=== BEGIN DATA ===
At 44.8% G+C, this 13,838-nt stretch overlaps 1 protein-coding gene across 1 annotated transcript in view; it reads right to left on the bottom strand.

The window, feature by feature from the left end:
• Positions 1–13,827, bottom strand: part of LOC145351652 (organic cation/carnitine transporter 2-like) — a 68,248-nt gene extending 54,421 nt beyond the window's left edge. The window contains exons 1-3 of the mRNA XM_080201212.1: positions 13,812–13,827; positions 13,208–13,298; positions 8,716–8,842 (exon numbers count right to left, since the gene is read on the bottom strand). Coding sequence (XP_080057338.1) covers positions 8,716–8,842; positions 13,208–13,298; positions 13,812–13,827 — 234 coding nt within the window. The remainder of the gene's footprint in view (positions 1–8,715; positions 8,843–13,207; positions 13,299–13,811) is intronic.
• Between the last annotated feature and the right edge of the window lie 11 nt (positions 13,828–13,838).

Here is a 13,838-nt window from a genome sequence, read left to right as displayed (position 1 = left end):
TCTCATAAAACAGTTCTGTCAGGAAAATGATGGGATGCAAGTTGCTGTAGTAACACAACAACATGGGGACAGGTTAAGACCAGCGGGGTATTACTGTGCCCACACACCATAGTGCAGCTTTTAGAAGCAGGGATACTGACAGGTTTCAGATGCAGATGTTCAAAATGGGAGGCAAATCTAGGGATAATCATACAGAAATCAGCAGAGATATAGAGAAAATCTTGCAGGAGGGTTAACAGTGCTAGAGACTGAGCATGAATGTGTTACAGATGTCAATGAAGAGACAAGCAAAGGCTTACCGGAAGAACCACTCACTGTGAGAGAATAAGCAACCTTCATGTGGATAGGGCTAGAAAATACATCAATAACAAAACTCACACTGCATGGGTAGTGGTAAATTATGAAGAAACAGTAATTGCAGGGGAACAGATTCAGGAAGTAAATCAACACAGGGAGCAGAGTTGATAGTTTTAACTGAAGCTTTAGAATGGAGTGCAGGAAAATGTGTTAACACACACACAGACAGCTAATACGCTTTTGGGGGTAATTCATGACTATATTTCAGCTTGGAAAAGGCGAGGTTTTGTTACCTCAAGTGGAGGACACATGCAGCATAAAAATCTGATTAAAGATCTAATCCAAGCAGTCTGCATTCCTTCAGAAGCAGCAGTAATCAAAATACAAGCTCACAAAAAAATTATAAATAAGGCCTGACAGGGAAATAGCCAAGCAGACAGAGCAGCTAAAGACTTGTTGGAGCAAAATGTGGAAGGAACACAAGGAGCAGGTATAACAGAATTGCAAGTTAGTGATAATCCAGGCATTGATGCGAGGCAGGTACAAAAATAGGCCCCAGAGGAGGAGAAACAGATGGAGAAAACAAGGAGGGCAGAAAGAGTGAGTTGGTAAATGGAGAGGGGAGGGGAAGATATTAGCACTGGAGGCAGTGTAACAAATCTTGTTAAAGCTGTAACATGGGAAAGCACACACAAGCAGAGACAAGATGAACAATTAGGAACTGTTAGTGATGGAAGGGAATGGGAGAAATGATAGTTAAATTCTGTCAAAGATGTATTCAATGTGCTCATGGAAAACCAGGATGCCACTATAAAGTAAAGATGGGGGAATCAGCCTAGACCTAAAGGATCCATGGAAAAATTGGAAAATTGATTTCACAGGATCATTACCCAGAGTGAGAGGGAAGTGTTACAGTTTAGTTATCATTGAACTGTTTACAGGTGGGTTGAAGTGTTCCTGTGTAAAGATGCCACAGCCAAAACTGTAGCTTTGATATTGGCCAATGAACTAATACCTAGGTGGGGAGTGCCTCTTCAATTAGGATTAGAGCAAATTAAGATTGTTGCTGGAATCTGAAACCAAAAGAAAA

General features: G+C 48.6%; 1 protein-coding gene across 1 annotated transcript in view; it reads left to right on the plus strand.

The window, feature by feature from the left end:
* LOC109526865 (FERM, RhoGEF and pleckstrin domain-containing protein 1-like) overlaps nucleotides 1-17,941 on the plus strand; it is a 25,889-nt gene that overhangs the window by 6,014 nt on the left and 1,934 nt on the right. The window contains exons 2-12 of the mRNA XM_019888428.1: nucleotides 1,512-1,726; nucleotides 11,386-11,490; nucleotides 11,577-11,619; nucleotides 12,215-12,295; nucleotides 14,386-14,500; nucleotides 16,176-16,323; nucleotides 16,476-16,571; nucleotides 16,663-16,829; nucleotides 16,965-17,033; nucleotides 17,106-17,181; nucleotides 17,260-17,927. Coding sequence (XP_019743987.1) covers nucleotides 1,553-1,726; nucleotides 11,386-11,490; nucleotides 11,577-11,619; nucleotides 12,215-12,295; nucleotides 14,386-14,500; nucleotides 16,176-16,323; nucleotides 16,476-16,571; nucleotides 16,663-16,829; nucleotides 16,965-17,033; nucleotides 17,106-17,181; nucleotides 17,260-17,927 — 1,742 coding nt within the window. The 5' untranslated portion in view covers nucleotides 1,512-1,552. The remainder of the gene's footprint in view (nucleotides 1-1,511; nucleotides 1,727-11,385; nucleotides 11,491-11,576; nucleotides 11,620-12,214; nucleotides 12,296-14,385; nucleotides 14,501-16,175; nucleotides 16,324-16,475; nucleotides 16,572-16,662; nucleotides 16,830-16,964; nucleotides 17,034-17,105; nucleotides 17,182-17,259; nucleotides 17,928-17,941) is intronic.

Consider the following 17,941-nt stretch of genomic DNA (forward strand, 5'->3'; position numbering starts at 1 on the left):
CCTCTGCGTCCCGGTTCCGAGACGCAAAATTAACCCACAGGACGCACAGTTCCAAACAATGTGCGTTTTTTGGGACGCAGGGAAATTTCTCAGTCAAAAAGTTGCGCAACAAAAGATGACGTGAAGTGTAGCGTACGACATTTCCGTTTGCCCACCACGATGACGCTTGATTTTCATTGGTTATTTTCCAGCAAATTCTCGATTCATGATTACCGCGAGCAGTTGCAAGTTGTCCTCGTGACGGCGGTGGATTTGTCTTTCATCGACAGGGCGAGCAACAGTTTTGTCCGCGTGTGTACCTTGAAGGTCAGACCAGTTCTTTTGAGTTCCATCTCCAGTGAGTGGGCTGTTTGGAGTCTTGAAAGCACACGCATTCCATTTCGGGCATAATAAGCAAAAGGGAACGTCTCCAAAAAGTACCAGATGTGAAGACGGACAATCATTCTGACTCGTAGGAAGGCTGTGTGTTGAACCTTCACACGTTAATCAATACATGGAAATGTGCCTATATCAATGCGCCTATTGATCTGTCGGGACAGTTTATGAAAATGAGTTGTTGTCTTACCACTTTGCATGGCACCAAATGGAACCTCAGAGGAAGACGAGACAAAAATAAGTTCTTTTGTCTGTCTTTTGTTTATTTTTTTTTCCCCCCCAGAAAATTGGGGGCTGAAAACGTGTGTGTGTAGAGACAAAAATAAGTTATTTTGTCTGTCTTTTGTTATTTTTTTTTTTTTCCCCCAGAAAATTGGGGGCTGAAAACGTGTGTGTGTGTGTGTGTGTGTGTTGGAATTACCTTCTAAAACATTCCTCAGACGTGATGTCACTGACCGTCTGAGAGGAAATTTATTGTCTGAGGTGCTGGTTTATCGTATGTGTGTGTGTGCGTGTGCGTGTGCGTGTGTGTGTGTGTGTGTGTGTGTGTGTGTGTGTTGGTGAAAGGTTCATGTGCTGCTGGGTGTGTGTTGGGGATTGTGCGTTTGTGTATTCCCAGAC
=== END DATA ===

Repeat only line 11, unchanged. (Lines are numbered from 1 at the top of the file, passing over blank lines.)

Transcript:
CCTCTGCGTCCCGGTTCCGAGACGCAAAATTAACCCACAGGACGCACAGTTCCAAACAATGTGCGTTTTTTGGGACGCAGGGAAATTTCTCAGTCAAAAAGTTGCGCAACAAAAGATGACGTGAAGTGTAGCGTACGACATTTCCGTTTGCCCACCACGATGACGCTTGATTTTCATTGGTTATTTTCCAGCAAATTCTCGATTCATGATTACCGCGAGCAGTTGCAAGTTGTCCTCGTGACGGCGGTGGATTTGTCTTTCATCGACAGGGCGAGCAACAGTTTTGTCCGCGTGTGTACCTTGAAGGTCAGACCAGTTCTTTTGAGTTCCATCTCCAGTGAGTGGGCTGTTTGGAGTCTTGAAAGCACACGCATTCCATTTCGGGCATAATAAGCAAAAGGGAACGTCTCCAAAAAGTACCAGATGTGAAGACGGACAATCATTCTGACTCGTAGGAAGGCTGTGTGTTGAACCTTCACACGTTAATCAATACATGGAAATGTGCCTATATCAATGCGCCTATTGATCTGTCGGGACAGTTTATGAAAATGAGTTGTTGTCTTACCACTTTGCATGGCACCAAATGGAACCTCAGAGGAAGACGAGACAAAAATAAGTTCTTTTGTCTGTCTTTTGTTTATTTTTTTTTCCCCCCCAGAAAATTGGGGGCTGAAAACGTGTGTGTGTAGAGACAAAAATAAGTTATTTTGTCTGTCTTTTGTTATTTTTTTTTTTTTCCCCCAGAAAATTGGGGGCTGAAAACGTGTGTGTGTGTGTGTGTGTGTGTTGGAATTACCTTCTAAAACATTCCTCAGACGTGATGTCACTGACCGTCTGAGAGGAAATTTATTGTCTGAGGTGCTGGTTTATCGTATGTGTGTGTGTGCGTGTGCGTGTGCGTGTGTGTGTGTGTGTGTGTGTGTGTGTGTGTGTTGGTGAAAGGTTCATGTGCTGCTGGGTGTGTGTTGGGGATTGTGCGTTTGTGTATTCCCAGAC